Jensen Afield

A fresh buck rub, found in Castleton. Bucks rub saplings and small trees to remove velvet from their antlers, to mark their territory and to strengthen their necks.

The deer season is over. The next rifle season is almost a year away. And now the long, cold winter months are upon us. What to do? Get out, whenever you can, and walk the woods, get some exercise, look for deer sign or, better still, buck sign.

I know what you might be thinking. Hey, deer season’s over, Bubba. Can’t we move on? And I will, after I detail what I believe was a pretty amazing discovery, one with a real message: If you want to be a better deer hunter you must spend more time in the woods, especially in the fall and winter months.

The long walk we took last week was about one purpose: to scout for the next deer season, looking for an edge in an area relatively new to me.

I pushed above a stretch of woods where I spent the opening day of the muzzleloader season, held earlier this month. And I didn’t just go into those woods blind; earlier, in the period between the rifle season and the muzzleloader season, I had spent about four hours getting familiar with the terrain. There was probably four inches of good snow and the tracks told the story.

I hunted there for most of the morning on that cold December day and, seeing nothing, I moved on. Then, after the end of the muzzleloader season, I decided to return, scouting the woods, with an eye on next year’s deer hunting.

A logging trail, cut perhaps four years ago, took me up to a big ridge. As I neared the top, I left the trail and cut into the woods. I was looking for buck rubs (where bucks rub their antlers on young trees, shredding the saplings), deer droppings and good, well-used deer runs. But my primary focus was on finding rubs.

I went more than 400 yards and was somewhat perplexed about not finding a single rub. I climbed a bit higher, then came up to flat terrain, where a large clear cut stood, barren and open. Then I dropped down a bit and found myself in a place where, I thought, a buck might pass.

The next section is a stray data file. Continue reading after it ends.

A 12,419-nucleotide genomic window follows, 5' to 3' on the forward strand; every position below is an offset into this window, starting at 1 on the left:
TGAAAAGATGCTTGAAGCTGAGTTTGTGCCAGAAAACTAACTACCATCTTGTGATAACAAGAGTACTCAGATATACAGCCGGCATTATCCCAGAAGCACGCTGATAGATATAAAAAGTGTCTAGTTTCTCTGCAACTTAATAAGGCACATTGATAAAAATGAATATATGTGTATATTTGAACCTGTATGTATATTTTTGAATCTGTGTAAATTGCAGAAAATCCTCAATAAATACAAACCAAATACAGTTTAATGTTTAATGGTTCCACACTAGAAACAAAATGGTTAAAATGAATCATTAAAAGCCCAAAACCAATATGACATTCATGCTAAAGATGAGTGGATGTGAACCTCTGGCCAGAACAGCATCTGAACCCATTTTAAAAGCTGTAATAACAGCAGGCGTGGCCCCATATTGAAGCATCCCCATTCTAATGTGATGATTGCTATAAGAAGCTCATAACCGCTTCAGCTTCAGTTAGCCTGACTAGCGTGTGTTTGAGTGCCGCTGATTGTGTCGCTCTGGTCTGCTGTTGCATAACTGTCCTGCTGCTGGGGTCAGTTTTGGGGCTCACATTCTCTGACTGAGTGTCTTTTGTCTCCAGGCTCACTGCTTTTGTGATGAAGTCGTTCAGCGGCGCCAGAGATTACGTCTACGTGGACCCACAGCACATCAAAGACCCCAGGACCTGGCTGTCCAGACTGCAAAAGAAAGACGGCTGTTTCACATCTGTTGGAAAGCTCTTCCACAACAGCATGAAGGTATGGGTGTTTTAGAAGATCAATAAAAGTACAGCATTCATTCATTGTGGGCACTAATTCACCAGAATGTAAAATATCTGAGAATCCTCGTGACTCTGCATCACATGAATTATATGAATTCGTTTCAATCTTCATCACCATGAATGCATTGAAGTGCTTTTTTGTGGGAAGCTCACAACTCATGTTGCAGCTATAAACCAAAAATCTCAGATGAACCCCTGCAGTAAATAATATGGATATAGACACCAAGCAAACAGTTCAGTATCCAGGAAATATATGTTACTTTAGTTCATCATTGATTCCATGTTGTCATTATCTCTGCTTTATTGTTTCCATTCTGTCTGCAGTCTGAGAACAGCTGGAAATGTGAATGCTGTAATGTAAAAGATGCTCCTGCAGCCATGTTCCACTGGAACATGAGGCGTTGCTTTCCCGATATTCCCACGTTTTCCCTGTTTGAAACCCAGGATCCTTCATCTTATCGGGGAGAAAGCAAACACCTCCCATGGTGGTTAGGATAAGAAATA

Just above me was the clear cut; just below me, a severe drop in the terrain. I was on a good ridge, offering anywhere from 50 to 75 yards of enough cover to make a buck comfortable. Most of the time, a mature buck will not come across a clear cut, exposing his profile, unless he is following a doe in heat. The terrain below was so steep that it made traveling by any deer nearly impossible. These are the kinds of places I like to set up, when deer season comes around. So I slowed my pace down considerably and began to carefully look around.

I didn’t go 25 yards when I found my first buck rub of the day. And it was a good one. It was a young pine tree, the bark worn down from about one foot from the ground and up another 18 inches. I could see the stripped bark, on the forest floor, but what really caught my attention was the thickness of the tree. It was about three inches.

Big-antlered bucks will rub trees large and small but, in my view, small bucks rub only small trees. I looked to the right, then back and forth. A few minutes later, my eyes spotted what appeared to be another rub. But could it be? This tree, a hemlock, was at least as thick as my forearm. Closer inspection revealed that, yes, it was a rub and, while I have found thicker rubs in Maine and New York, this was by far the thickest rub I have ever found in Vermont.

Yes, I was excited. Of course, there is a possibility that the buck that made these rubs could very well have been shot during the archery, youth, rifle or muzzleloader seasons, but I have doubts about that. This buck is an older deer and, chances are, he is still running around in these parts.

While I cannot be certain, I am calling him the “five-pine, three-hemlock buck” because this deer rubbed eight softwood trees and did so along a stretch of about 100 yards. My guess is that a single, heavy-bodied, big-antlered buck made all of the rubs.

Yes, I know. The chances of encountering a buck such as this are remote. And there is an important note to make here: I am not a trophy hunter and, if I am seated in this place come opening day next November and a small 4-point buck comes ambling by, I will do my best to place a tag on him.

Still, what’s the point of hunting — of living, for that matter — if we don’t dream big?

‘The White-Footed Mouse’

Looking for a book with a nice message? “The White-Footed Mouse,” by Willem Lange, is a story for all ages.

An eight-year-old boy gets to go to deer camp with his father for the first time. There, he learns about the many ways of nature, but the biggest lesson is the one he imparts on his father.

Lange’s wonderful, little book is illustrated by Bert Dobson, who captures every scene with a purpose.

Copies of “the White-Footed Mouse,” published in 2012, can be obtained through Amazon.

Dennis Jensen can be reached at

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